« on: February 24, 2017, 07:24:42 PM »
and the link is...
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or does geeXLab need windows and cannot display directly onto the framebuffer?
Back in the early days of consumer level 3D graphics hardware, BSP trees were a common component in rendering systems. Over time it fell out of fashion as the geometric complexity increased exponentially, scenes became more dynamic, and mesh data and processing moved over to the GPU side. With that said, BSP trees do have a number of desirable properties that made them attractive solutions for the static world geometry. One such property is that one can easily traverse a BSP tree in strict visibility order. If you don't have a depth buffer, you can render things correctly by traversing it back-to-front, and if you do have one, especially with Hi-Z rejection, you can instead traverse it front-to-back and get the maximum utilization of that hardware. Now this may not be a major concern today, but sorting things for transparency is still a problem we struggle to solve properly, and for static geometry a BSP tree can solve that quite elegantly.
look - my comment about your ASUS GTX 1080 TURBO review.
NOTE: sorry for wrong thread but I tried to send you this message in PM but this doesn't work.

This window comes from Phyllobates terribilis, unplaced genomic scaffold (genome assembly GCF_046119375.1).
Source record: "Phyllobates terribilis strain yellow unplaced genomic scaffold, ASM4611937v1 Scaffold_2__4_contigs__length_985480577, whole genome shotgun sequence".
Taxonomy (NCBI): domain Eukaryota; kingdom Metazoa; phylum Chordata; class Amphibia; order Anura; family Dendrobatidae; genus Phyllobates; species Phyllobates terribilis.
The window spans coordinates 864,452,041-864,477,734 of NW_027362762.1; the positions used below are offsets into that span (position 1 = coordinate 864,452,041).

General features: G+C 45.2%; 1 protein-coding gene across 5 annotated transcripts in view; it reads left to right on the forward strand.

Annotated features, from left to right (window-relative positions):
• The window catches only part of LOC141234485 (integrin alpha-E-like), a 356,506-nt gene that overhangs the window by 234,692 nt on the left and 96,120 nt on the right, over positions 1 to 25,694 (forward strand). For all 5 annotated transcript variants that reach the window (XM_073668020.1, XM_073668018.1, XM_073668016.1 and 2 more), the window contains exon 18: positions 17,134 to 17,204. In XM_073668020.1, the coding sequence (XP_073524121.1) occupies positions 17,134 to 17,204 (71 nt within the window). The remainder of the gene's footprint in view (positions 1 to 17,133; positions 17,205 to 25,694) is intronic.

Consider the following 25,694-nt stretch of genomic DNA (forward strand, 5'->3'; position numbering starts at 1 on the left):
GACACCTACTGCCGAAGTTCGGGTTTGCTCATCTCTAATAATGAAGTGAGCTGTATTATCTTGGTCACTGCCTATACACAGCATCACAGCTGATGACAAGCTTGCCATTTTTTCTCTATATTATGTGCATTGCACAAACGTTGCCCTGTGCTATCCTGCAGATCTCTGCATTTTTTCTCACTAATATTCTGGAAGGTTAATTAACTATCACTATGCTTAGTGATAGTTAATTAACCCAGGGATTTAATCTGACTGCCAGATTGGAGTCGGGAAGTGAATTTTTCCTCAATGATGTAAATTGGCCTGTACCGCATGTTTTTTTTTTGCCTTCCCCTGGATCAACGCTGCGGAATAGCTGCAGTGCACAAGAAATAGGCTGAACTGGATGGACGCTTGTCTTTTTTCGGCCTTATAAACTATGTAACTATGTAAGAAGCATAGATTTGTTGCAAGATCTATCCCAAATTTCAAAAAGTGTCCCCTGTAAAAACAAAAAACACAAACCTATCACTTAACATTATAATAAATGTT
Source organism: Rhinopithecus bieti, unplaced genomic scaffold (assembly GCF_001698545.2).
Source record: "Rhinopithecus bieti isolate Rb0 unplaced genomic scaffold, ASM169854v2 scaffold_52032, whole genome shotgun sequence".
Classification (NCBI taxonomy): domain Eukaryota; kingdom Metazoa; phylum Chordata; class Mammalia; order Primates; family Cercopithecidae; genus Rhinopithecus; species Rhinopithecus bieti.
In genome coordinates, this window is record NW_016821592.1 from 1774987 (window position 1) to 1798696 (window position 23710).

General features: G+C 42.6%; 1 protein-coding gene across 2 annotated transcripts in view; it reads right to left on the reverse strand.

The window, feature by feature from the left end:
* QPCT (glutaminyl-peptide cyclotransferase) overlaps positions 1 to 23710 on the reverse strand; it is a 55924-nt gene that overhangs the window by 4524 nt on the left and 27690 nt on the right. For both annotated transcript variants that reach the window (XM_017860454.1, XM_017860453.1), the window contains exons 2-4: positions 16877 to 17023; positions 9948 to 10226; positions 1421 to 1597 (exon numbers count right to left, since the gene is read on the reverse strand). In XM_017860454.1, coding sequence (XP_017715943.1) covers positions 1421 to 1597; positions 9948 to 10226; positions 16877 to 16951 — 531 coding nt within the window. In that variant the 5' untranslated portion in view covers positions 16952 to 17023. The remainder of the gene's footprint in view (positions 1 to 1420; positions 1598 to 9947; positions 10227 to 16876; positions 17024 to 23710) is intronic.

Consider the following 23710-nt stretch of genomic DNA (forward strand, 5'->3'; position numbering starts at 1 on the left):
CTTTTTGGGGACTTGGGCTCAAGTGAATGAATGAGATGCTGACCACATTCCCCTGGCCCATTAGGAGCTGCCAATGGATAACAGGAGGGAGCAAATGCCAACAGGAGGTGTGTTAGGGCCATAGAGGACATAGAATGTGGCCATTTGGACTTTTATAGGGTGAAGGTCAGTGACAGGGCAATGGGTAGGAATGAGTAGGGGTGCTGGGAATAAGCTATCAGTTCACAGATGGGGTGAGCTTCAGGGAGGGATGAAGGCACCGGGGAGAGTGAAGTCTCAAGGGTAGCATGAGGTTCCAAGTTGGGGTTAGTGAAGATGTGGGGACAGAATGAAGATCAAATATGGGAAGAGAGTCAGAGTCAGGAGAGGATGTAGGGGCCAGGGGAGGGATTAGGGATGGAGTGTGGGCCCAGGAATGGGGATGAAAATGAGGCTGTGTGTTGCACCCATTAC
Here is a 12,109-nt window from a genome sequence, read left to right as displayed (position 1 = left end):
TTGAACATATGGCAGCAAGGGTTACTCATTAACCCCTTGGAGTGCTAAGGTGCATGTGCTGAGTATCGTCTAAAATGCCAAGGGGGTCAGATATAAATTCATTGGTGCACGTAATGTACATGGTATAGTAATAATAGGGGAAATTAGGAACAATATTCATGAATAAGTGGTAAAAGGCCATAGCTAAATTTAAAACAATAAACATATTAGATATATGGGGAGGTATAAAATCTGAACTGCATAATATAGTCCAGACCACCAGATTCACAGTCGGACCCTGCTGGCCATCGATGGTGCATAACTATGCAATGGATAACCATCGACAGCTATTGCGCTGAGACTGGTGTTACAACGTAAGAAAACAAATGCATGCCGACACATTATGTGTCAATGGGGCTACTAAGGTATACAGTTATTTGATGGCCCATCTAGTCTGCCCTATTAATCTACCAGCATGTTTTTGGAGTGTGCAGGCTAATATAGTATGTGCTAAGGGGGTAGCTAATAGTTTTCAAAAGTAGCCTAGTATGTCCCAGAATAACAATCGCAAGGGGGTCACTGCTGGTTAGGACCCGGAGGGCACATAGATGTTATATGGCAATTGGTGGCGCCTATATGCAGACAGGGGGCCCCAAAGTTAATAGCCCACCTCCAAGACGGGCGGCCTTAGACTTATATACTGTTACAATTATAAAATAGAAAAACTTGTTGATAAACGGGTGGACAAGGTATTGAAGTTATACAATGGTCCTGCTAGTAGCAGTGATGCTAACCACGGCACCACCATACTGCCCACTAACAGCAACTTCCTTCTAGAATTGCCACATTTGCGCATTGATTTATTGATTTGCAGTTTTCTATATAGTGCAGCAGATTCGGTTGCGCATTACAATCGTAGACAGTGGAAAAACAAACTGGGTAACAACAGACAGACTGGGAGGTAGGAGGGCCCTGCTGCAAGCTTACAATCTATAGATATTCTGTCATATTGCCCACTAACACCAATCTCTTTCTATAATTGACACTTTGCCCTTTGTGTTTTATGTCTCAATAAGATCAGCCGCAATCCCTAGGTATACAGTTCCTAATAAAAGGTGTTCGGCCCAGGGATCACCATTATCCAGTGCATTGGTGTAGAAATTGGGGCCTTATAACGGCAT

Can it run without the windows manager? (no XWindows, directly from terminal)I don't understand what do you mean. Do you mean you can start GeeXLab from the command line (with options)?
Can the whole screen resolution show nothing but the visual programmed? i looked at the demos and they all had descriptions on screen
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... the updated geometry engines will also feature one more advancement, which AMD is calling the primitive shader. A new shader stage that runs in place of the usual vertex and geometry shader path, the primitive shader allows for the high speed discarding of hidden/unnecessary primitives. Along with improving the total primitive rate, discarding primitives is the next best way to improve overall geometry performance, especially as game geometry gets increasingly fine, and very small, overdrawn triangles risk choking the GPU.
AMD isn’t offering any real detail here in how the primitive shader operates, and as a result I’m curious here whether this is something that AMD’s shader compiler can automatically add, or if it requires developers to specifically call it (like they would vertex and geometry shaders).
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